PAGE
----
It’s hard to believe it’s been over a year since I brought my little guy home from the hospital. I still remember holding the tiny, fragile bundle in my arms and feeling like I knew this little guy. Although we had never met, he didn’t feel like a stranger – he felt like a part of me. I was comfortable holding him in my arms like I’d been with no other baby.

Comfortable or not, I still hadn’t a clue how to properly care for him. All the classes and books in the world can’t really prepare you. I didn’t realize diaper rash cream should be used after every changing, nor did I realize every poopy needed changing even if it was “only a spot,” and my poor little guy developed a horrible rash in his first two weeks of life. It got so bad I would have to leave his diaper off for hours at a time – I had cloth diapers so I put one under him and one over him. We ended up getting it under control with doctor-recommended Aquaphor after every change and by using warm, wet baby wash cloths instead of wipes for 4 months.

Besides the proper treatment of newborn bums, the hardest parts were his sleep patterns and my phsycological response to sleep deprivation. The first week or so, I was still running on adrenaline. My husband was off work and eager to make me a tuna sandwich or scrambled eggs whenever I needed it. The baby would sleep for 3 or 4 hours at a time. Then in the second week, hubby went back to work and baby went through a few days of waking every hour and a half – around the clock. It started to get to me. I abandoned daytime napping myself; I felt better if I was up and around for the day. But once I went to bed, being roused by crying shortly after became difficult. I sat in my rocker holding him at twelve, two, and four o’clock in the morning, every bone in my body screaming for sleep. I would start to doze while nursing him then fight to be awake, feeling guilty and afraid that he could suffocate on the pillow supporting my arm because he was too weak to lift his head. I ignored the fleeting impulse that I wanted him to suffocate. I was glad someone had told me these feelings are normal; I knew I needn’t worry unless a felt a might actually hurt my child or myself – signs of postpartum depression that require medical help.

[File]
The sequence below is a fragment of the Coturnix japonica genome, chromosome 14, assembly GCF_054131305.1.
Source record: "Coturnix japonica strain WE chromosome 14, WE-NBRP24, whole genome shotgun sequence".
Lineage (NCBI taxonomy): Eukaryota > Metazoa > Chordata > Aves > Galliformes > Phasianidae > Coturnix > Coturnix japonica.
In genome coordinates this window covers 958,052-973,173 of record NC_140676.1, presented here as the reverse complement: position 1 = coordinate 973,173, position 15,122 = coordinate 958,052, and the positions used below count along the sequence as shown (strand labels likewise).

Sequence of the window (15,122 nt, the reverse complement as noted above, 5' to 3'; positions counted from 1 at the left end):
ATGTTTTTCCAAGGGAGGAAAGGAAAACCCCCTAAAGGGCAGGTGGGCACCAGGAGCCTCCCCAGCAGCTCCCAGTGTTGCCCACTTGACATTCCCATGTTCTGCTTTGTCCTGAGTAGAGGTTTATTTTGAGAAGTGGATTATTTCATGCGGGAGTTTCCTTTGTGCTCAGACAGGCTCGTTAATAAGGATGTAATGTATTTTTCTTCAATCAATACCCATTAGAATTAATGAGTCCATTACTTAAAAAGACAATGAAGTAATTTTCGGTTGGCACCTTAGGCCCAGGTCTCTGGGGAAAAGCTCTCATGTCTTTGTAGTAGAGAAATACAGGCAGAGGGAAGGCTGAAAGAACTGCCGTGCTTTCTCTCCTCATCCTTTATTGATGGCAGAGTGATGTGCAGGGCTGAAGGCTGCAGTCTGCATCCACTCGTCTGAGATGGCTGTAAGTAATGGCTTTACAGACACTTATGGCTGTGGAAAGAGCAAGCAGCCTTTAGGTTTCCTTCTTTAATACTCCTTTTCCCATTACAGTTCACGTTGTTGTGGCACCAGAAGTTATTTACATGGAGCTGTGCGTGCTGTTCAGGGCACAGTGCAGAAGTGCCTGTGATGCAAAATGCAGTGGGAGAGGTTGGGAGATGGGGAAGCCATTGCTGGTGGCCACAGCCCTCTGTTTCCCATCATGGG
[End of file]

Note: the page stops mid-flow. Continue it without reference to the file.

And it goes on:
I wasn’t excited about being a mom yet at that time either – another thing I’m glad someone told me was normal in contrast to reports of mothers instantly falling in love with their babies. I focused on getting through each day and tried to enjoy my baby when I could. He was really cute! At several days old he had his first periods of wakefulness that didn’t involve crying. He would just stare for about 20 minutes before going back to sleep. My husband and I stared back in amazement. “He’s awake!” we said. Those moments were exciting.
Nights improved too, once I stopped trying to rock him in the nursery and set up camp in front of the TV for night nursing. I got streamed TV shows from Netflix so I would have something to look forward to watching and only watched it at night. I’m not normally a fan of television, but it saved my sanity back then. Who knew, Aquaphor and TV would be critical to surviving the first month.